2015 UNHCR subregional operations profile - South-Eastern Europe
| Overview |
While the number of asylum-seekers in South-Eastern Europe continues to rise, most national asylum systems in the subregion do not meet international standards. The majority of new asylum-seekers are Syrian, with Serbia receiving by far the largest percentage of those seeking international protection in the subregion. However, many asylum-seekers and refugees move on before their international protection needs have been assessed. Such movements are prompted in part by: difficulties in applying for asylum, for example at borders; inadequate or insufficient reception conditions; low recognition rates; or a lack of local integration prospects.
Following the regional initiative on Refugee Protection and International Migration, UNHCR, IOM and key stakeholders are pursuing dialogue with Governments in the western Balkans, at national and regional levels, to promote protection-sensitive asylum and migration systems consistent with European and international standards. UNHCR also offers technical advice to Governments across the region and provides legal assistance and direct support to particularly vulnerable people of concern.
As part of the Sarajevo Process, implementation of the Regional Housing Programme continues in Bosnia and Herzegovina, Montenegro and Serbia, as well as in Croatia (now covered under the Northern, Western, Central and Southern Europe subregion). Additional funding may be needed to provide sustainable housing solutions for all 74,000 vulnerable refugees, returnees and IDPs from the 1991-1995 conflicts. UNHCR, with OSCE, help to ensure projects provide sustainable solutions for the most vulnerable.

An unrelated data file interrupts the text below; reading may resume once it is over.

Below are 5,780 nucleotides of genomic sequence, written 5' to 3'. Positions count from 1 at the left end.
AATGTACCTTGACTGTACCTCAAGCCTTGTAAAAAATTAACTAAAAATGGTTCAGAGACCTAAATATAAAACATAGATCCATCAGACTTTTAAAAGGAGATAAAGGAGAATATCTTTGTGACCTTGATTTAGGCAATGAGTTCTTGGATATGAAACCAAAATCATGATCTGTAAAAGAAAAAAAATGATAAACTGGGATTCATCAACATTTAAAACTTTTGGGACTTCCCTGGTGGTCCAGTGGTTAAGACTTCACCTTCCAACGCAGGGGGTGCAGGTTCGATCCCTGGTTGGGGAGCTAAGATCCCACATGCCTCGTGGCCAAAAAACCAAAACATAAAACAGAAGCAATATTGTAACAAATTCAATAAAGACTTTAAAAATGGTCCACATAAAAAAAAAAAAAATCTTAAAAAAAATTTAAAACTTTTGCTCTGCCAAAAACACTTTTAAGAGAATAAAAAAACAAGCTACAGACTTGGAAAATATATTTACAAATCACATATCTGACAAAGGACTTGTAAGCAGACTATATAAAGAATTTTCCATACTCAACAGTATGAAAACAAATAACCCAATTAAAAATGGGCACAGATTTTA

Advances made in the durable solutions process in the western Balkans have led UNHCR to recommend that refugee status should cease for Croatian refugees by December 2014. Where local integration or repatriation processes are still underway, this could be progressively implemented between 2014 and 2017. A similar process, which will lead to a recommendation concerning the cessation of status for refugees from Bosnia and Herzegovina, is ongoing. UNHCR is of the view that all remaining displaced people should be able to access durable solutions by the end of 2017.
Despite efforts to improve relevant laws and administrative practices, 17,000 people who are stateless or of undetermined nationality, many of whom belong to the Roma minority, continue to lack access to civil registration and documentation in the subregion. UNHCR works closely with the OSCE High Commissioner on National Minorities and the European Commission in assisting Governments to resolve civil registration and nationality-determination issues. All countries are parties to the 1954 Convention relating to the Status of Stateless Persons and only the former Yugoslav Republic of Macedonia has yet to accede to the 1961 Convention on the Reduction of Statelessness.
| Response and implementation |
In Bosnia and Herzegovina, UNHCR is working in close partnership with local authorities, NGOs and international actors to achieve solutions for the remaining 84,500 IDPs and 47,000 minority returnees. For new arrivals, the organization is working with IOM and an intra-ministerial group under a regional initiative on asylum and migration, with the aim of strengthening reception conditions and refugee status determination procedures, and reducing the use of detention for asylum-seekers. UNHCR will continue to focus on preventing statelessness and providing legal aid to existing populations, including at least 1,500 Roma, who lack birth certificates or proof of citizenship.